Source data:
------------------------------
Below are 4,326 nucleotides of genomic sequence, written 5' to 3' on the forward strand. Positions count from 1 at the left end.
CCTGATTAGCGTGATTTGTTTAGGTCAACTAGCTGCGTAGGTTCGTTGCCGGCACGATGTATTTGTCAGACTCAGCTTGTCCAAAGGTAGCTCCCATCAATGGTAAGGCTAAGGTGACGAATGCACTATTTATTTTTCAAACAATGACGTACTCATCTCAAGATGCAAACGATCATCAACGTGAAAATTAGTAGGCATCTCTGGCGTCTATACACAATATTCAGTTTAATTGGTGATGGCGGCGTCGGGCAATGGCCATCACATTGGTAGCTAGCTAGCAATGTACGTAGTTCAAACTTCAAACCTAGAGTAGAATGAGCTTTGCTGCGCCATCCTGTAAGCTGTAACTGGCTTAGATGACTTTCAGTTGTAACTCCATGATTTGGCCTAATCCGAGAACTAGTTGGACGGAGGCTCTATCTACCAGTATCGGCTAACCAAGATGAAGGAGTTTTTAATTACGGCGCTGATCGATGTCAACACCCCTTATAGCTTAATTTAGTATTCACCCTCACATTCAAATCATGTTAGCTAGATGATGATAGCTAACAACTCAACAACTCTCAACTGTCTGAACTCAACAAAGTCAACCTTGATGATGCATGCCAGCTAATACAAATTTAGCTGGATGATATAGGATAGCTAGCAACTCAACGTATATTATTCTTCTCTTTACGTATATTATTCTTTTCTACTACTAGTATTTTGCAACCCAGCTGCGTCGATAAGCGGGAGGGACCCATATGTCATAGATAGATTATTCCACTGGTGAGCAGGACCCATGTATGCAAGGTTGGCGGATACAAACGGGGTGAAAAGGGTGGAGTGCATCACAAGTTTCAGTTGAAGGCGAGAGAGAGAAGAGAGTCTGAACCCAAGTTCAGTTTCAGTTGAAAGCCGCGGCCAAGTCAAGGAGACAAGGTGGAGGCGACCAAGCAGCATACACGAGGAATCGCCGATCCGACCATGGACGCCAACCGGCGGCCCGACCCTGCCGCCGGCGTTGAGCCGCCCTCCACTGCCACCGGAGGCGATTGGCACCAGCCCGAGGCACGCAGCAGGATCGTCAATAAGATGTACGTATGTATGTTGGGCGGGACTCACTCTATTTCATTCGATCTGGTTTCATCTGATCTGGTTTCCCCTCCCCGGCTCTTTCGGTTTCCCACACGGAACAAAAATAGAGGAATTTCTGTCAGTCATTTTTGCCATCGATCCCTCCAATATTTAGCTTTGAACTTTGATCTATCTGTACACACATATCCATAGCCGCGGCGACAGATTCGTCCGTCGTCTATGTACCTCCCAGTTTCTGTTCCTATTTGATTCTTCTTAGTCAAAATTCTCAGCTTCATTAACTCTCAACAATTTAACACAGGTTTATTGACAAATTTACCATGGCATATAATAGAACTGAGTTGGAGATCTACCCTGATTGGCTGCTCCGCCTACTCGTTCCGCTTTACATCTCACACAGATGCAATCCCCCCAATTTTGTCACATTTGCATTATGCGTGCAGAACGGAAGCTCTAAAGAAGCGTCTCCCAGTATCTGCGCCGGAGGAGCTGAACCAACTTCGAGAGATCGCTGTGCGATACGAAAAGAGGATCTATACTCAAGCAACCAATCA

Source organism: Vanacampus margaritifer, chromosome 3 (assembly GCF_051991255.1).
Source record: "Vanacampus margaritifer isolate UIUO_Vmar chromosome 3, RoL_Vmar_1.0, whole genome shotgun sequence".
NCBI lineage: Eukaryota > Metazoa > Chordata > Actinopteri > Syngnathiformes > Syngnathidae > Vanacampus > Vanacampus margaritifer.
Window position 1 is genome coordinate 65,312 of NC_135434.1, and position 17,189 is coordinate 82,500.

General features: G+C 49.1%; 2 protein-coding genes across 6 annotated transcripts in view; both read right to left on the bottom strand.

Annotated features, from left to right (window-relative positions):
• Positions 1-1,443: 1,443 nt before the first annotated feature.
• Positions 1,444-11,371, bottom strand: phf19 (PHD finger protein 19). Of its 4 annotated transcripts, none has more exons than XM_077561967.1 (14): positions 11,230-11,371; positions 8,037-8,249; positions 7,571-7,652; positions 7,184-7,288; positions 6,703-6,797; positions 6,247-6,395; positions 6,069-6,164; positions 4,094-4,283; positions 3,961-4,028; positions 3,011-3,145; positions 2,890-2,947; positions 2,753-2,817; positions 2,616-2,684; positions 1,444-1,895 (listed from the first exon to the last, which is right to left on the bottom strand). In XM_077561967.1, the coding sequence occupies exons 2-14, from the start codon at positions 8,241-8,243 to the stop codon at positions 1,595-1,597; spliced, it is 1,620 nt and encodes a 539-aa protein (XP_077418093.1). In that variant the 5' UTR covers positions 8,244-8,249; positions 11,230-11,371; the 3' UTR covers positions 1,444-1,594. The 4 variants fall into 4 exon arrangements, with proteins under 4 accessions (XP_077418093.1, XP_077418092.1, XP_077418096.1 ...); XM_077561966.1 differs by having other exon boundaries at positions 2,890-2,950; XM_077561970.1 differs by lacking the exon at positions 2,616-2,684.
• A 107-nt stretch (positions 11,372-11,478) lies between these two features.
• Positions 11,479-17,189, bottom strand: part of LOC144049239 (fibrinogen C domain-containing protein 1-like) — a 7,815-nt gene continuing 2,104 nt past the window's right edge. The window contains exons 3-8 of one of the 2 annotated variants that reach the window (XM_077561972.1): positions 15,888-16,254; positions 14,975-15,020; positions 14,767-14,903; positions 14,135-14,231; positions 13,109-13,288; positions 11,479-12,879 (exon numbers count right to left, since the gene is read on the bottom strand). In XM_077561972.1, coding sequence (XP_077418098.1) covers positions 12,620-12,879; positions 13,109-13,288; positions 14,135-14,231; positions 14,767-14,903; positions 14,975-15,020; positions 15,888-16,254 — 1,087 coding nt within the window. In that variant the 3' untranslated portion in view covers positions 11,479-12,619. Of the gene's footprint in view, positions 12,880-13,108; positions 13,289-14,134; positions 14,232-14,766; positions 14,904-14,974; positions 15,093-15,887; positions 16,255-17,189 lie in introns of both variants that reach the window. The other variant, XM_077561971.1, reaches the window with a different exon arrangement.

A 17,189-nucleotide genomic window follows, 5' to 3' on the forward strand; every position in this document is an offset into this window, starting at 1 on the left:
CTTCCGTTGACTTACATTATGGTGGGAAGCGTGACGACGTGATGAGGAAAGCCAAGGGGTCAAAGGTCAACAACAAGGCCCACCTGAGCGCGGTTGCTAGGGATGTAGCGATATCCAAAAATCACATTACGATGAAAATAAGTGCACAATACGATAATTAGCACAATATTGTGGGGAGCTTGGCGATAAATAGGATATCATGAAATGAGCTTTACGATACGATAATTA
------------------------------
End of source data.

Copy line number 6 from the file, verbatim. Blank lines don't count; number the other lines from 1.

Window position 1 is genome coordinate 65,312 of NC_135434.1, and position 17,189 is coordinate 82,500.